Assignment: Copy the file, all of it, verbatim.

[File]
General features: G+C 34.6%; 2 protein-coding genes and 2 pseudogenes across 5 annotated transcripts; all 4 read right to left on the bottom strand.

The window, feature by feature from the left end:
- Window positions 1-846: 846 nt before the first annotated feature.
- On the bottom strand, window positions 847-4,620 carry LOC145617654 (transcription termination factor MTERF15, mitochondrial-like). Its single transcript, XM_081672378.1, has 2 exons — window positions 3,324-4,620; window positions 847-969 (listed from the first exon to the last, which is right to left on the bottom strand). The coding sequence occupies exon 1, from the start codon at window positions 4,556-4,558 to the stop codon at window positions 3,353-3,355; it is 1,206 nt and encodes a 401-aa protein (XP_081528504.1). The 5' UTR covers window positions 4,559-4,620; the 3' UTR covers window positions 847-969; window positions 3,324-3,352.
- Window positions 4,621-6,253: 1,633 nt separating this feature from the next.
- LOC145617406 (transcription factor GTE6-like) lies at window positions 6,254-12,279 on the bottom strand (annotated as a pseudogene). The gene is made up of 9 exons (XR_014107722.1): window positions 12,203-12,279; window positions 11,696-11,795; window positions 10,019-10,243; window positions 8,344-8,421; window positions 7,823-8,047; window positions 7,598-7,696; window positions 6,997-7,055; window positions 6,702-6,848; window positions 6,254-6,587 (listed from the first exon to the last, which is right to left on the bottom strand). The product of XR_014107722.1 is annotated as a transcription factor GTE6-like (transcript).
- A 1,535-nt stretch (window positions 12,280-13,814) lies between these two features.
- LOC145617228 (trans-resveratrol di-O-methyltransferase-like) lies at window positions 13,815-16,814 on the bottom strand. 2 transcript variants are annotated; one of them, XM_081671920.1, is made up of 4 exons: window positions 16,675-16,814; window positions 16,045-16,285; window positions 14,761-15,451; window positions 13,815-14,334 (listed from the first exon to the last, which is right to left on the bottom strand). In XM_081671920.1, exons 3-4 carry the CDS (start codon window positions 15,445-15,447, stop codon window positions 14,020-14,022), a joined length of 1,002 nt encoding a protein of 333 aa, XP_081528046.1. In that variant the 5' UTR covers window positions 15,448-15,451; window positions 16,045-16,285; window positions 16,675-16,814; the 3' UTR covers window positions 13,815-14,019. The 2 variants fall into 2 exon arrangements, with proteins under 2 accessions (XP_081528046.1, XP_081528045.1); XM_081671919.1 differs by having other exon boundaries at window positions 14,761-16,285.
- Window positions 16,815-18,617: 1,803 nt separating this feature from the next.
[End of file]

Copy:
General features: G+C 34.6%; 2 protein-coding genes and 2 pseudogenes across 5 annotated transcripts; all 4 read right to left on the bottom strand.

The window, feature by feature from the left end:
- Window positions 1-846: 846 nt before the first annotated feature.
- On the bottom strand, window positions 847-4,620 carry LOC145617654 (transcription termination factor MTERF15, mitochondrial-like). Its single transcript, XM_081672378.1, has 2 exons — window positions 3,324-4,620; window positions 847-969 (listed from the first exon to the last, which is right to left on the bottom strand). The coding sequence occupies exon 1, from the start codon at window positions 4,556-4,558 to the stop codon at window positions 3,353-3,355; it is 1,206 nt and encodes a 401-aa protein (XP_081528504.1). The 5' UTR covers window positions 4,559-4,620; the 3' UTR covers window positions 847-969; window positions 3,324-3,352.
- Window positions 4,621-6,253: 1,633 nt separating this feature from the next.
- LOC145617406 (transcription factor GTE6-like) lies at window positions 6,254-12,279 on the bottom strand (annotated as a pseudogene). The gene is made up of 9 exons (XR_014107722.1): window positions 12,203-12,279; window positions 11,696-11,795; window positions 10,019-10,243; window positions 8,344-8,421; window positions 7,823-8,047; window positions 7,598-7,696; window positions 6,997-7,055; window positions 6,702-6,848; window positions 6,254-6,587 (listed from the first exon to the last, which is right to left on the bottom strand). The product of XR_014107722.1 is annotated as a transcription factor GTE6-like (transcript).
- A 1,535-nt stretch (window positions 12,280-13,814) lies between these two features.
- LOC145617228 (trans-resveratrol di-O-methyltransferase-like) lies at window positions 13,815-16,814 on the bottom strand. 2 transcript variants are annotated; one of them, XM_081671920.1, is made up of 4 exons: window positions 16,675-16,814; window positions 16,045-16,285; window positions 14,761-15,451; window positions 13,815-14,334 (listed from the first exon to the last, which is right to left on the bottom strand). In XM_081671920.1, exons 3-4 carry the CDS (start codon window positions 15,445-15,447, stop codon window positions 14,020-14,022), a joined length of 1,002 nt encoding a protein of 333 aa, XP_081528046.1. In that variant the 5' UTR covers window positions 15,448-15,451; window positions 16,045-16,285; window positions 16,675-16,814; the 3' UTR covers window positions 13,815-14,019. The 2 variants fall into 2 exon arrangements, with proteins under 2 accessions (XP_081528046.1, XP_081528045.1); XM_081671919.1 differs by having other exon boundaries at window positions 14,761-16,285.
- Window positions 16,815-18,617: 1,803 nt separating this feature from the next.